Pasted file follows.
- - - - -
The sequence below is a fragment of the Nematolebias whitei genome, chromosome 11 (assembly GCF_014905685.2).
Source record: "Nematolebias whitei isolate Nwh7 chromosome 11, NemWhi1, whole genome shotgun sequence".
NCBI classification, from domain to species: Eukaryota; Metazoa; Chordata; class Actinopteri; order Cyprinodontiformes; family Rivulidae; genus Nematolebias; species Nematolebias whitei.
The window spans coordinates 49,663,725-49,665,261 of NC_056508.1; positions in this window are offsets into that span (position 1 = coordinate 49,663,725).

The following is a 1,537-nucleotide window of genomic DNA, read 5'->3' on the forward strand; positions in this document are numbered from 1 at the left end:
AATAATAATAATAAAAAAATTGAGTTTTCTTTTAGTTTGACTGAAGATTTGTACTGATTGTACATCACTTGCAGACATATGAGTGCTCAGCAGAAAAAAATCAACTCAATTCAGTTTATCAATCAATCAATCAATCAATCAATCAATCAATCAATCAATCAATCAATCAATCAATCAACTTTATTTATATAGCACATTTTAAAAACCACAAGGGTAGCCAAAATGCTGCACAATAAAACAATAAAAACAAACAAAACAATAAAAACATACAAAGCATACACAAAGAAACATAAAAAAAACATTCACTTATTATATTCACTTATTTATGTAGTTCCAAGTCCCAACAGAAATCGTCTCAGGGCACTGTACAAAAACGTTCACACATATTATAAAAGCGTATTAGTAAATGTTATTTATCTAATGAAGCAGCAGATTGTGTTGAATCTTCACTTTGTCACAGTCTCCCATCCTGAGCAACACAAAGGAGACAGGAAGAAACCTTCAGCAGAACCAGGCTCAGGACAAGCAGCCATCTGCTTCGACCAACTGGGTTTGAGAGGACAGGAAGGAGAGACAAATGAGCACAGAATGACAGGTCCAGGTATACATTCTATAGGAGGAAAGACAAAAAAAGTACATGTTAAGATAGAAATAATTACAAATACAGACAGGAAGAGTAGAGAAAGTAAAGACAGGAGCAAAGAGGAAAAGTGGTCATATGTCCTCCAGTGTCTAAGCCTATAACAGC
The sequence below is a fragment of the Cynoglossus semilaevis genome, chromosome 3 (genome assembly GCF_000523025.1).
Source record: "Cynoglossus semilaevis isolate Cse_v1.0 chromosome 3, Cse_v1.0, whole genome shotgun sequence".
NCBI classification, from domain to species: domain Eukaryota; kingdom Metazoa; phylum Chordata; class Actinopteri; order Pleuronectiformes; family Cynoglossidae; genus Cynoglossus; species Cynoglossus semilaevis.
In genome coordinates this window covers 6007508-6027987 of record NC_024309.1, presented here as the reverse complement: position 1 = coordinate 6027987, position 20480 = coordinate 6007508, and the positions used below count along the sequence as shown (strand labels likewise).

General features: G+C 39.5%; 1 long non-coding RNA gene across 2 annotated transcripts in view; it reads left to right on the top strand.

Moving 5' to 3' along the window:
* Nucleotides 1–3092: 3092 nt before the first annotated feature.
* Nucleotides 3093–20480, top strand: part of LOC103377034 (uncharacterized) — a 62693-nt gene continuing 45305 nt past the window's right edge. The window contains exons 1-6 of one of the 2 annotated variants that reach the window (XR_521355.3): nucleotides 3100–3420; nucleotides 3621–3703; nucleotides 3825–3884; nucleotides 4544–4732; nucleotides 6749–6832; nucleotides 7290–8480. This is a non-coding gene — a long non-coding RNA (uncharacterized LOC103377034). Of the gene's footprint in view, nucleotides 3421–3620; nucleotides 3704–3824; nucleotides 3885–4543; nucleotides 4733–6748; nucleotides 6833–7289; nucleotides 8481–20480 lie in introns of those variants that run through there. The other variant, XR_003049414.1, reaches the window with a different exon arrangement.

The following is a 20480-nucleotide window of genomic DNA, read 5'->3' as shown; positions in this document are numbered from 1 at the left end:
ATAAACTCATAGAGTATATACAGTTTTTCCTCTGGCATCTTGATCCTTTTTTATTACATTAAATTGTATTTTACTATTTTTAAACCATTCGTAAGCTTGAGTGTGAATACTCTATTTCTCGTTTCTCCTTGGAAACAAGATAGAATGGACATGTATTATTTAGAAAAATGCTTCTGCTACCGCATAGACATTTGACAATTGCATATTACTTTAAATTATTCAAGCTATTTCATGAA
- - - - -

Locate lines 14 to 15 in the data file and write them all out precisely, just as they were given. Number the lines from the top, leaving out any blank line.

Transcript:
* Nucleotides 3093–20480, top strand: part of LOC103377034 (uncharacterized) — a 62693-nt gene continuing 45305 nt past the window's right edge. The window contains exons 1-6 of one of the 2 annotated variants that reach the window (XR_521355.3): nucleotides 3100–3420; nucleotides 3621–3703; nucleotides 3825–3884; nucleotides 4544–4732; nucleotides 6749–6832; nucleotides 7290–8480. This is a non-coding gene — a long non-coding RNA (uncharacterized LOC103377034). Of the gene's footprint in view, nucleotides 3421–3620; nucleotides 3704–3824; nucleotides 3885–4543; nucleotides 4733–6748; nucleotides 6833–7289; nucleotides 8481–20480 lie in introns of those variants that run through there. The other variant, XR_003049414.1, reaches the window with a different exon arrangement.

The following is a 20480-nucleotide window of genomic DNA, read 5'->3' as shown; positions in this document are numbered from 1 at the left end: